As part of a $15 billion settlement with the federal government, Volkswagen agreed to buy back hundreds of thousands of vehicles equipped with emissions-cheating “defeat devices.” While the lure of receiving more than the current value of their vehicle is presumably high for customers who feel duped by VW, federal regulators want to ensure these consumers receive what they’re entitled to through the settlement. [More]
It’s been a busy week for authorities going after sham products: a day after the New York Attorney General’s office announced that six companies had agreed to stop selling products that are ineffective at warding off Zika-carrying mosquitoes, the Federal Trade Commission is reminding a slew of businesses marketing Zika-prevention products that it’s illegal to make health claims that simply aren’t true. [More]
Short-term rental platforms like Airbnb, VRBO, and HomeAway are intended as a way to give travelers varied and interesting lodging options, while letting homeowners make a bit of money when they aren’t at home. However, a group of three senators are concerned that the affordable housing market is being squeezed by the increasing number of property owners cashing in on short-term rentals.
Here’s a good rule of thumb: if a window pops up on your computer alerting you that your device has been compromised by a malware attack and offers to fix the problem by calling a toll-free number, there’s a good chance it’s a scam. To that end: federal regulators and the state of Florida have accused an international tech support operation of bilking millions of dollars from American consumers. [More]
Last year, Sunrise Nutraceuticals was one of more than 100 supplement companies sued by the Federal Trade Commission for allegedly making unfounded health or disease-treatment claims. To settle that suit, Sunrise has agreed to stop falsely claiming that its Elimidrol dietary supplement can alleviate the symptoms of opiate withdrawal. [More]
The Federal Trade Commission may have dropped its probe into Walmart’s misuse of “Made in U.S.A.” labeling last fall, but an advertising watchdog group says a more recent analysis of the retailer’s website found it continues to label products with the designation even though they were manufactured in other countries. [More]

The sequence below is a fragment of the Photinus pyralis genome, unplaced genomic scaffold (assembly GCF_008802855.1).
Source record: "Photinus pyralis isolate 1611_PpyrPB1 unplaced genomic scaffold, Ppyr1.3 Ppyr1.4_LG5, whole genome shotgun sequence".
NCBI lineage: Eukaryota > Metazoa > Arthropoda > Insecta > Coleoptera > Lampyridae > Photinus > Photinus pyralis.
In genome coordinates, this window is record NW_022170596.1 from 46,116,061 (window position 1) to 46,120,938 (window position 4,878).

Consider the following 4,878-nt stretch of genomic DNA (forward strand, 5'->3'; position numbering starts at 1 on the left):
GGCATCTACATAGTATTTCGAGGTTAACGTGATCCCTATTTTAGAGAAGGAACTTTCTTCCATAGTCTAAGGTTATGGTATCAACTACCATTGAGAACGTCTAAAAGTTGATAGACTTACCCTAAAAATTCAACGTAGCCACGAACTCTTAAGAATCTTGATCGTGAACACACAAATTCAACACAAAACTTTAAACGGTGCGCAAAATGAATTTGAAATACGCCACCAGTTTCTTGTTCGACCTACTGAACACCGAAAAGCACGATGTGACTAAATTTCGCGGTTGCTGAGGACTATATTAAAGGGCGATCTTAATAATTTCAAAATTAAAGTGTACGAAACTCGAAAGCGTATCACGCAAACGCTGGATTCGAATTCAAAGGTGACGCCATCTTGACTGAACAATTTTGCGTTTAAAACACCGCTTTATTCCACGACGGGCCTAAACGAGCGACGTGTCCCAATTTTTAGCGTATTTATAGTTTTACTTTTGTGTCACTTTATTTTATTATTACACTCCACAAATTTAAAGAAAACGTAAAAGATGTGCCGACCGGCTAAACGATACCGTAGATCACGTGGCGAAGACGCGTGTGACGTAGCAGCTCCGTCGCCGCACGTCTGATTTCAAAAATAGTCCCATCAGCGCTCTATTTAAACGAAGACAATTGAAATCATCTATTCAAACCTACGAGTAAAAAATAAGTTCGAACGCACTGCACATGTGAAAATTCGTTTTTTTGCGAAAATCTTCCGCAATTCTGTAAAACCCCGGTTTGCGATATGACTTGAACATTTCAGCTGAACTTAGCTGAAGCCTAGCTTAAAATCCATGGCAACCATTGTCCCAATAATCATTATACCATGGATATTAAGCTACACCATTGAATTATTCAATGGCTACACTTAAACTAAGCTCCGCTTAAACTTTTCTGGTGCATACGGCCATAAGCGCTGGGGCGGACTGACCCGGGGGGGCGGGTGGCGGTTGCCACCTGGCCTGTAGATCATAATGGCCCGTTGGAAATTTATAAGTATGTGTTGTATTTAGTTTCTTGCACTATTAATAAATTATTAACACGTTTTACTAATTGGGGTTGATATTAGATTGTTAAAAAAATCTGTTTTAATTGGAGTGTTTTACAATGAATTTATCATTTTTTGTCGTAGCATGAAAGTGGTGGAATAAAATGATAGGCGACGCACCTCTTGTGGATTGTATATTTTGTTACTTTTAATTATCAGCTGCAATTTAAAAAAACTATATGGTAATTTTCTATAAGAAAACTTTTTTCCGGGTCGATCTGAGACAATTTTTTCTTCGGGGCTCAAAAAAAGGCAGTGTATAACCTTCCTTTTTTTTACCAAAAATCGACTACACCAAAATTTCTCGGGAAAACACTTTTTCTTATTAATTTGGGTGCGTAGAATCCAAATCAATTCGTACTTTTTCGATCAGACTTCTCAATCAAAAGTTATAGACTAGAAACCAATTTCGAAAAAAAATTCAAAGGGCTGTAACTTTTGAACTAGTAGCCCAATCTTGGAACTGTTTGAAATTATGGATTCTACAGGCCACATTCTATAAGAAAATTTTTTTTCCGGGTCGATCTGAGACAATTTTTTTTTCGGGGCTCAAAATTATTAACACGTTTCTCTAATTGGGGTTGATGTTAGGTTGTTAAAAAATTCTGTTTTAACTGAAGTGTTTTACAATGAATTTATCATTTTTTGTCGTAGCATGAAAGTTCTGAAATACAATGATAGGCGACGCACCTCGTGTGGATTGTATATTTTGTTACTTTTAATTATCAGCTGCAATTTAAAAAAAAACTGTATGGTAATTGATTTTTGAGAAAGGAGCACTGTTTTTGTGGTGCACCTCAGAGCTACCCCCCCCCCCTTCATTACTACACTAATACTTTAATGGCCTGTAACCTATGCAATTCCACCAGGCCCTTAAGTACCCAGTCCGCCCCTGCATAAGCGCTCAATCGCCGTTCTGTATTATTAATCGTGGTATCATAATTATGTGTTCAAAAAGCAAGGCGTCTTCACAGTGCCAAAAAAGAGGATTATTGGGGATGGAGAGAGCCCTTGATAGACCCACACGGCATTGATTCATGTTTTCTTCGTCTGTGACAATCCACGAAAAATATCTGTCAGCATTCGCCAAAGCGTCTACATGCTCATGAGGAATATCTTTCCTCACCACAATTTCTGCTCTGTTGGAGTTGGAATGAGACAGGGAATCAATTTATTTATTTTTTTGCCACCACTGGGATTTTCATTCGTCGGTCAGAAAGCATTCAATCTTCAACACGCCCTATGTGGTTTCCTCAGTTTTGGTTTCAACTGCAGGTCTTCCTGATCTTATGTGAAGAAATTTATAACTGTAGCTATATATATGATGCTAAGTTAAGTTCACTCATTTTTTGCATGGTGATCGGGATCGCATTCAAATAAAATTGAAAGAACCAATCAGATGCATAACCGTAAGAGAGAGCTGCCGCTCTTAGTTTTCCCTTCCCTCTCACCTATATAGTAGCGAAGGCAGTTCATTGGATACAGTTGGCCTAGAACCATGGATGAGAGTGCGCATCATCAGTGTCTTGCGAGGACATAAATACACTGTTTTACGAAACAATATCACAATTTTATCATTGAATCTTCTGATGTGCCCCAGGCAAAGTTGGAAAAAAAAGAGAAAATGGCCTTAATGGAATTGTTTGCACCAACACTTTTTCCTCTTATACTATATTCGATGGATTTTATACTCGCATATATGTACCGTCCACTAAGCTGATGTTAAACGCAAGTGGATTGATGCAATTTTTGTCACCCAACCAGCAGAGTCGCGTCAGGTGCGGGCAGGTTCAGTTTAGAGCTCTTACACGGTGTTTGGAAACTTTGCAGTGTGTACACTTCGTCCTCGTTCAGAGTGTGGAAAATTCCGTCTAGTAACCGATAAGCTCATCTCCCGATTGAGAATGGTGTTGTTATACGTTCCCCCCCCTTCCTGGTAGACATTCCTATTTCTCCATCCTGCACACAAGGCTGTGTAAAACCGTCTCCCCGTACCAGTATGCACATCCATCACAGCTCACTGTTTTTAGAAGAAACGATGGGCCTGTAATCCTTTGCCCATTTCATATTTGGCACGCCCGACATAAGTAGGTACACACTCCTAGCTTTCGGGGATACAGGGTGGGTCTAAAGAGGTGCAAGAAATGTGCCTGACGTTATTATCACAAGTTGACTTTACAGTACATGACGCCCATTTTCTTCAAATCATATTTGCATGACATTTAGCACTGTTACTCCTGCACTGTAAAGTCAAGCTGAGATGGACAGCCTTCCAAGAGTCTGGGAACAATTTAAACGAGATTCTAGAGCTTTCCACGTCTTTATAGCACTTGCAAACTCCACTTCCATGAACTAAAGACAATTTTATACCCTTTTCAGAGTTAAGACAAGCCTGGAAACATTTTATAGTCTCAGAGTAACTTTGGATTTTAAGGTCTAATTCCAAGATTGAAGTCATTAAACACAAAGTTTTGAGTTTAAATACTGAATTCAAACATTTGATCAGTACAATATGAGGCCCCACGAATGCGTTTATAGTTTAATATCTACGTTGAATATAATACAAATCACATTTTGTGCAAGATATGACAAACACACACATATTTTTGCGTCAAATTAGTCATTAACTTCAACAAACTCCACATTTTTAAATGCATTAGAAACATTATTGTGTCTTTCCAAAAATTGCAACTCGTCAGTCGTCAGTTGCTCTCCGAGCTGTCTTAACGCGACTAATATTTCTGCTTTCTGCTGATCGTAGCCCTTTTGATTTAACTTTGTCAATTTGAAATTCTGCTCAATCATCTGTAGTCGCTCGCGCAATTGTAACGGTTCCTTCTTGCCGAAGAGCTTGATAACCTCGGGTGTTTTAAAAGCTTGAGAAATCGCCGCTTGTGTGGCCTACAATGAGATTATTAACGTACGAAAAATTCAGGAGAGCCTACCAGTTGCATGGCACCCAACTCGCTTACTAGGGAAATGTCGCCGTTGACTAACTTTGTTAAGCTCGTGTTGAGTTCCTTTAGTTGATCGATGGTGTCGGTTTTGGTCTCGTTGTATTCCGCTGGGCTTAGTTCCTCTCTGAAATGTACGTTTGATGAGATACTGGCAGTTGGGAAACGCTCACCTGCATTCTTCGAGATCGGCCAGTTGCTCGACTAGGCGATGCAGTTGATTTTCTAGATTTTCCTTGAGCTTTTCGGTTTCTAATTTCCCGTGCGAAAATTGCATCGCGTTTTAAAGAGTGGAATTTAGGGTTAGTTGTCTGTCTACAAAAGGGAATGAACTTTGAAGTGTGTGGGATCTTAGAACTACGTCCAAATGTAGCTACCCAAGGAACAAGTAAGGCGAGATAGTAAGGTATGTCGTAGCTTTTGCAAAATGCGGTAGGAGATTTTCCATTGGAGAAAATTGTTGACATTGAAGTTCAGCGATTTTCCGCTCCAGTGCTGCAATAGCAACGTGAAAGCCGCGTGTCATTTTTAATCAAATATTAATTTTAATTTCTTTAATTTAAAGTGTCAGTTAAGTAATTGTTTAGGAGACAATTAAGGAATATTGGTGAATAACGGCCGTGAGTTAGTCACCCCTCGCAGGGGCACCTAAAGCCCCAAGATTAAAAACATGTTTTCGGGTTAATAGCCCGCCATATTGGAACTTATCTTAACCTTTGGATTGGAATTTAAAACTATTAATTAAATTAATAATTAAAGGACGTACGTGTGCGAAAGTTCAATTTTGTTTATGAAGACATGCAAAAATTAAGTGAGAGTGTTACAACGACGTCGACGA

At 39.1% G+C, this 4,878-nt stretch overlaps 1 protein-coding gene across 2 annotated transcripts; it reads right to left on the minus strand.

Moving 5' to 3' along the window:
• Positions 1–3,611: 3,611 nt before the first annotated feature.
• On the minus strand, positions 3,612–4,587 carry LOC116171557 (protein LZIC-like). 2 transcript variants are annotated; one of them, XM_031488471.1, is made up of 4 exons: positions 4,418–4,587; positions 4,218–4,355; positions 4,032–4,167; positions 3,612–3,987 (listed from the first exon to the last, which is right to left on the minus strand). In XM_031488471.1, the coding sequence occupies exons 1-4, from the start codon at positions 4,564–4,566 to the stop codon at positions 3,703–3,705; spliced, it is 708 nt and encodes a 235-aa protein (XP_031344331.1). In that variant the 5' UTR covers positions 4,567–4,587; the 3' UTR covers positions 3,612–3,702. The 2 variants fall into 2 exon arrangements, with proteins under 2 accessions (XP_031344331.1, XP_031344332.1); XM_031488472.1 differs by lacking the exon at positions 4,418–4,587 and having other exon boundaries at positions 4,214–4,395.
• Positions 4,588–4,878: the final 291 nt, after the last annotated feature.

Location-based advertising allows companies to better target consumers with ads that make the most sense for them. However, tracking the location of someone without their permission is a big no-no. Just ask InMobi which must pay $950,000 and revamp its services to resolve federal regulators’ claims that it deceptively tracked locations of hundreds of millions of people, including children. [More]
With the Zika virus spreading across tropical regions of South and North America, consumers are likely looking for ways to ensure they aren’t bitten by disease-carrying mosquitos as summer approaches. But there’s one option they should stay away from: so-called mosquito shield bands. [More]
When you’re in the supermarket and see a big, loud “Lower Price” sticker covering up an everyday price and showing a discount of anywhere from $.20 to $5, you’d expect that the price being covered up would be the original, higher amount. That’s why some Aldi shoppers are confused about why the discounted price on the sticker is the same as the price it’s covering up. [More]
On Tuesday evening, a federal judge in Washington, DC issued a preliminary injunction preventing the merger of Staples and Office Depot. The two companies called off their merger after that, but here’s the thing about the hearing: the FTC presented its case against the formation of an international office supply Voltron, but the stores decided not to put up a defense. In hindsight, that seems like a terrible idea. Why would they do that? [More]
Two years ago, newspapers began warning consumers that subscription renewal notices, which ask for your credit card and personal information, may look legitimate, but are more than likely a ploy by unscrupulous companies to get their hands on your money. Today, the Federal Trade Commission took a step to rein in this scheme by suing the operators of dozens of interrelated companies that send out such notices. [More]
A week after European regulators announced an investigation into Google’s requirements that Android-based devices come pre-loaded with Google apps, a similar stateside probe is finally getting off the ground. [More]
Because there is no magical indoor tanning system that uses UV lamps and comes with a 100% guarantee you will not get cancer from using it, a company that marketed indoor tanning systems will have to pay out refunds to consumers under a settlement with the Federal Trade Commission. [More]
One would assume when buying a product marketed as “all-natural” or “100% natural” that said product wouldn’t contain synthetic ingredients like phenoxyethanol or polyethylene, right? Wrong. At least, that’s the cases for five companies facing action by federal regulators for allegedly making false claims about their products’ ingredients.